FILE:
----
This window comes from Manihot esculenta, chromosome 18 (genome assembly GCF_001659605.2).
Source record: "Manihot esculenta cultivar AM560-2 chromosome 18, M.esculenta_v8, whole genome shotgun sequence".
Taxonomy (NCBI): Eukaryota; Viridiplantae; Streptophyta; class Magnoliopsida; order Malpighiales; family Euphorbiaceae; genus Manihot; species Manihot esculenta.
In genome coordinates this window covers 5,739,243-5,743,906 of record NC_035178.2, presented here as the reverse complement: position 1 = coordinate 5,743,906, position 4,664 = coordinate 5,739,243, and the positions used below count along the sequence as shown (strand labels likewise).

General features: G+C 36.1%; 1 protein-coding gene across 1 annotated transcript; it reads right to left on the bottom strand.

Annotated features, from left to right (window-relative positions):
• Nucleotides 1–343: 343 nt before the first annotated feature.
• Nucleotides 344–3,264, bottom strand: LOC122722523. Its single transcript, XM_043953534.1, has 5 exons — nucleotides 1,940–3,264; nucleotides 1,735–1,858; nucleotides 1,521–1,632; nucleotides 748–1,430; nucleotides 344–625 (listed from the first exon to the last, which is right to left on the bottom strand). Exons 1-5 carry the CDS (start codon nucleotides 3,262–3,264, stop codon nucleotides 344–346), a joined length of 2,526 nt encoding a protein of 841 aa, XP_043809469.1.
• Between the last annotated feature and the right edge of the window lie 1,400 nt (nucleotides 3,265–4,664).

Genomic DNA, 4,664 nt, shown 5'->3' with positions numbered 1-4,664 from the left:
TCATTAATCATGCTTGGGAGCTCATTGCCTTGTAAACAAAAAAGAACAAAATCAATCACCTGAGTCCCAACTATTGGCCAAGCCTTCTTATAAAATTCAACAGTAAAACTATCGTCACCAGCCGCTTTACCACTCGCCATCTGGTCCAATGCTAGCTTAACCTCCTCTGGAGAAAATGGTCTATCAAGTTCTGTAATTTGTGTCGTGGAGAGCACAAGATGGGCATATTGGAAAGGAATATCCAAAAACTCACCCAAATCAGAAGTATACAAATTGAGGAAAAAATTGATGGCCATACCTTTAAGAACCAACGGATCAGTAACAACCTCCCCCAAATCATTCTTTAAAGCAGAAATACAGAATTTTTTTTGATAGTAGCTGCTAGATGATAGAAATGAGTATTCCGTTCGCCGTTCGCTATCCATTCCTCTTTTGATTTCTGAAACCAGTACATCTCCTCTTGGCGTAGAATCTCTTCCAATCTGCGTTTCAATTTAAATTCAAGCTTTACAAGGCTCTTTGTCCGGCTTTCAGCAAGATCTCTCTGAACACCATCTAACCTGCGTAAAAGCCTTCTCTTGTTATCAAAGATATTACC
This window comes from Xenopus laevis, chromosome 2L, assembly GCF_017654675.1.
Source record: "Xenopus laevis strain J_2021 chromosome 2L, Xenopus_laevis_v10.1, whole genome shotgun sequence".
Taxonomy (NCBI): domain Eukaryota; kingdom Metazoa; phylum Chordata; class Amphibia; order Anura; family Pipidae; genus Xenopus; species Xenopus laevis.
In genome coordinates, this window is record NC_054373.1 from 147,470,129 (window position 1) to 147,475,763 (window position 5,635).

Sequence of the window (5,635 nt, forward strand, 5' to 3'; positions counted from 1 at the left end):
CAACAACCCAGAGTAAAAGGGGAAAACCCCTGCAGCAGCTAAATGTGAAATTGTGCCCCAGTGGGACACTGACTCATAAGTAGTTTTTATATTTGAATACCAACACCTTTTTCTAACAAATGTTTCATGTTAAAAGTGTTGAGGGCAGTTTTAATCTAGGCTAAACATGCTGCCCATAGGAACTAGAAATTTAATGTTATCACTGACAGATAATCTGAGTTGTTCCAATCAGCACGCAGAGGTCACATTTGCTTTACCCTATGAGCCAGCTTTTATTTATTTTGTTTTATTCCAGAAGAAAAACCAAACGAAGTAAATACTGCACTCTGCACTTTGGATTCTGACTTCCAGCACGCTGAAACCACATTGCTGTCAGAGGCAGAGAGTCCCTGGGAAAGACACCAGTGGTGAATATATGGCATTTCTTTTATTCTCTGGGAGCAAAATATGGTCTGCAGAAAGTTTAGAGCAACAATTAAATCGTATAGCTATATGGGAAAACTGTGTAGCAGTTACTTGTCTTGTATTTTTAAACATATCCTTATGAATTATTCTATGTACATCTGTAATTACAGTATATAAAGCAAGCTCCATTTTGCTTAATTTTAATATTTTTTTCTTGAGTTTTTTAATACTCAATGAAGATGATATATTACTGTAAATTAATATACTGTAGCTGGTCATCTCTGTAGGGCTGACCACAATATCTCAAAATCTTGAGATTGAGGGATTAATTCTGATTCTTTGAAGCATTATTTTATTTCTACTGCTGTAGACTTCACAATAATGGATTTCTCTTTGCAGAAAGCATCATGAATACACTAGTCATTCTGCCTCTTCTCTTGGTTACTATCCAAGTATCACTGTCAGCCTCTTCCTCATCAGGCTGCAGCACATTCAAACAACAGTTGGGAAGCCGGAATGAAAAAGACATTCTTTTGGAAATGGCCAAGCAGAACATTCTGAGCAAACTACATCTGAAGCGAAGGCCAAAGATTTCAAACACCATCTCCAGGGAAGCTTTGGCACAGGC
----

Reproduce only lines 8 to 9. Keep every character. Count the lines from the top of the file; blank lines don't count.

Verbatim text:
• Nucleotides 344–3,264, bottom strand: LOC122722523. Its single transcript, XM_043953534.1, has 5 exons — nucleotides 1,940–3,264; nucleotides 1,735–1,858; nucleotides 1,521–1,632; nucleotides 748–1,430; nucleotides 344–625 (listed from the first exon to the last, which is right to left on the bottom strand). Exons 1-5 carry the CDS (start codon nucleotides 3,262–3,264, stop codon nucleotides 344–346), a joined length of 2,526 nt encoding a protein of 841 aa, XP_043809469.1.
• Between the last annotated feature and the right edge of the window lie 1,400 nt (nucleotides 3,265–4,664).